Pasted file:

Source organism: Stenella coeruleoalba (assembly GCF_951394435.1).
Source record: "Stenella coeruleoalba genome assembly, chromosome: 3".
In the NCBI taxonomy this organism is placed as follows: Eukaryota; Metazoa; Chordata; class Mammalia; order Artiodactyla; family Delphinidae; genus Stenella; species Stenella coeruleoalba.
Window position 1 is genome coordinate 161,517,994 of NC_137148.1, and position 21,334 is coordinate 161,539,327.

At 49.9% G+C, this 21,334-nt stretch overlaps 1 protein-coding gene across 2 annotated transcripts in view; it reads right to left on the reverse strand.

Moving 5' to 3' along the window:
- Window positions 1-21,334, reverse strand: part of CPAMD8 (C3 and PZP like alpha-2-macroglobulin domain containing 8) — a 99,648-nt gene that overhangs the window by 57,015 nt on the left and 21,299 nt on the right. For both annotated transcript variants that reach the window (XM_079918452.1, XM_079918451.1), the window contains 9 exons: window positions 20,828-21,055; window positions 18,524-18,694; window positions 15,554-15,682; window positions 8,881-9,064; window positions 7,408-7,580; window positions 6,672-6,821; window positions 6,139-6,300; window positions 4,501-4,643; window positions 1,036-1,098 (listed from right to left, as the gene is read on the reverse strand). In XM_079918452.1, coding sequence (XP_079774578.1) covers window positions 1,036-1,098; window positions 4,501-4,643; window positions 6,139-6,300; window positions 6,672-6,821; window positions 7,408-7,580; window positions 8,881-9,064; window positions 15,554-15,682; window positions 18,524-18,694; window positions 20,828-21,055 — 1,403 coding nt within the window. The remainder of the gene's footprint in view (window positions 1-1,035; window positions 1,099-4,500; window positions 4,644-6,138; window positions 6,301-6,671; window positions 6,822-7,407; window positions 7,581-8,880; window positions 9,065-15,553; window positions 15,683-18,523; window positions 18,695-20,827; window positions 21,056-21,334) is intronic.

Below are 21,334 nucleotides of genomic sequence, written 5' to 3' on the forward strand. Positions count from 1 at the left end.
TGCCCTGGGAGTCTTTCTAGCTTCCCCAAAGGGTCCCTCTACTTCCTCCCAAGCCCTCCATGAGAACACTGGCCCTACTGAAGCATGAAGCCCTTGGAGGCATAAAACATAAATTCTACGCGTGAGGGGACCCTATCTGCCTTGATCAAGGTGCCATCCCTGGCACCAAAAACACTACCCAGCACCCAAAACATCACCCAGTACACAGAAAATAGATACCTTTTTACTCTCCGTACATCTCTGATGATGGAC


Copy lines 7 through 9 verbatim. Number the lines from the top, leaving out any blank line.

- Window positions 1-21,334, reverse strand: part of CPAMD8 (C3 and PZP like alpha-2-macroglobulin domain containing 8) — a 99,648-nt gene that overhangs the window by 57,015 nt on the left and 21,299 nt on the right. For both annotated transcript variants that reach the window (XM_079918452.1, XM_079918451.1), the window contains 9 exons: window positions 20,828-21,055; window positions 18,524-18,694; window positions 15,554-15,682; window positions 8,881-9,064; window positions 7,408-7,580; window positions 6,672-6,821; window positions 6,139-6,300; window positions 4,501-4,643; window positions 1,036-1,098 (listed from right to left, as the gene is read on the reverse strand). In XM_079918452.1, coding sequence (XP_079774578.1) covers window positions 1,036-1,098; window positions 4,501-4,643; window positions 6,139-6,300; window positions 6,672-6,821; window positions 7,408-7,580; window positions 8,881-9,064; window positions 15,554-15,682; window positions 18,524-18,694; window positions 20,828-21,055 — 1,403 coding nt within the window. The remainder of the gene's footprint in view (window positions 1-1,035; window positions 1,099-4,500; window positions 4,644-6,138; window positions 6,301-6,671; window positions 6,822-7,407; window positions 7,581-8,880; window positions 9,065-15,553; window positions 15,683-18,523; window positions 18,695-20,827; window positions 21,056-21,334) is intronic.

Below are 21,334 nucleotides of genomic sequence, written 5' to 3' on the forward strand. Positions count from 1 at the left end.
TGCCCTGGGAGTCTTTCTAGCTTCCCCAAAGGGTCCCTCTACTTCCTCCCAAGCCCTCCATGAGAACACTGGCCCTACTGAAGCATGAAGCCCTTGGAGGCATAAAACATAAATTCTACGCGTGAGGGGACCCTATCTGCCTTGATCAAGGTGCCATCCCTGGCACCAAAAACACTACCCAGCACCCAAAACATCACCCAGTACACAGAAAATAGATACCTTTTTACTCTCCGTACATCTCTGATGATGGAC